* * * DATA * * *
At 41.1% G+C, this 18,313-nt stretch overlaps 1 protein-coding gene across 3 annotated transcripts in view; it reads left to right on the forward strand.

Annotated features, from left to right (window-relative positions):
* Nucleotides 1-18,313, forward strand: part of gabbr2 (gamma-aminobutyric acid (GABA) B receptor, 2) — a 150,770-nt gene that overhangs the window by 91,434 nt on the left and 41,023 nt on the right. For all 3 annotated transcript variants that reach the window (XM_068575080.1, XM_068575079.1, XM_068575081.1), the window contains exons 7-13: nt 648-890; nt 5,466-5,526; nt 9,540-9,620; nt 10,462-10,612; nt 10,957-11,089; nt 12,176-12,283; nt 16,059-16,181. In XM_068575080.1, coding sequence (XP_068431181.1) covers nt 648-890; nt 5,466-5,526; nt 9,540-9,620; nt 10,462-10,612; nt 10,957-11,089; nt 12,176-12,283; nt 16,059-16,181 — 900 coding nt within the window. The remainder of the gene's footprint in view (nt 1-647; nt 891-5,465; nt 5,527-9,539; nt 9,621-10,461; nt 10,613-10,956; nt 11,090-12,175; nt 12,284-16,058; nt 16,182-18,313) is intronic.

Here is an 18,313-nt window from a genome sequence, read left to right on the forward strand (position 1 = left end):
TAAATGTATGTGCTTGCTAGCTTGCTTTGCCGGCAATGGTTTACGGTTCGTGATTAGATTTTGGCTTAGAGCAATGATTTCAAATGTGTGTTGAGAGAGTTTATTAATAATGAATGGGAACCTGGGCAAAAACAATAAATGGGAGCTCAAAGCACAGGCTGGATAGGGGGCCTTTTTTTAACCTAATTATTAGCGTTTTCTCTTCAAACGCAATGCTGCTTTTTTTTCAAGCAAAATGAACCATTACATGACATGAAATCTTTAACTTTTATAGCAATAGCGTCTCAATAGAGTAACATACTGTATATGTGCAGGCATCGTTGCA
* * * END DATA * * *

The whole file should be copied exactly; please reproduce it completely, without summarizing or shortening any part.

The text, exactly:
At 41.1% G+C, this 18,313-nt stretch overlaps 1 protein-coding gene across 3 annotated transcripts in view; it reads left to right on the forward strand.

Annotated features, from left to right (window-relative positions):
* Nucleotides 1-18,313, forward strand: part of gabbr2 (gamma-aminobutyric acid (GABA) B receptor, 2) — a 150,770-nt gene that overhangs the window by 91,434 nt on the left and 41,023 nt on the right. For all 3 annotated transcript variants that reach the window (XM_068575080.1, XM_068575079.1, XM_068575081.1), the window contains exons 7-13: nt 648-890; nt 5,466-5,526; nt 9,540-9,620; nt 10,462-10,612; nt 10,957-11,089; nt 12,176-12,283; nt 16,059-16,181. In XM_068575080.1, coding sequence (XP_068431181.1) covers nt 648-890; nt 5,466-5,526; nt 9,540-9,620; nt 10,462-10,612; nt 10,957-11,089; nt 12,176-12,283; nt 16,059-16,181 — 900 coding nt within the window. The remainder of the gene's footprint in view (nt 1-647; nt 891-5,465; nt 5,527-9,539; nt 9,621-10,461; nt 10,613-10,956; nt 11,090-12,175; nt 12,284-16,058; nt 16,182-18,313) is intronic.

Here is an 18,313-nt window from a genome sequence, read left to right on the forward strand (position 1 = left end):
TAAATGTATGTGCTTGCTAGCTTGCTTTGCCGGCAATGGTTTACGGTTCGTGATTAGATTTTGGCTTAGAGCAATGATTTCAAATGTGTGTTGAGAGAGTTTATTAATAATGAATGGGAACCTGGGCAAAAACAATAAATGGGAGCTCAAAGCACAGGCTGGATAGGGGGCCTTTTTTTAACCTAATTATTAGCGTTTTCTCTTCAAACGCAATGCTGCTTTTTTTTCAAGCAAAATGAACCATTACATGACATGAAATCTTTAACTTTTATAGCAATAGCGTCTCAATAGAGTAACATACTGTATATGTGCAGGCATCGTTGCA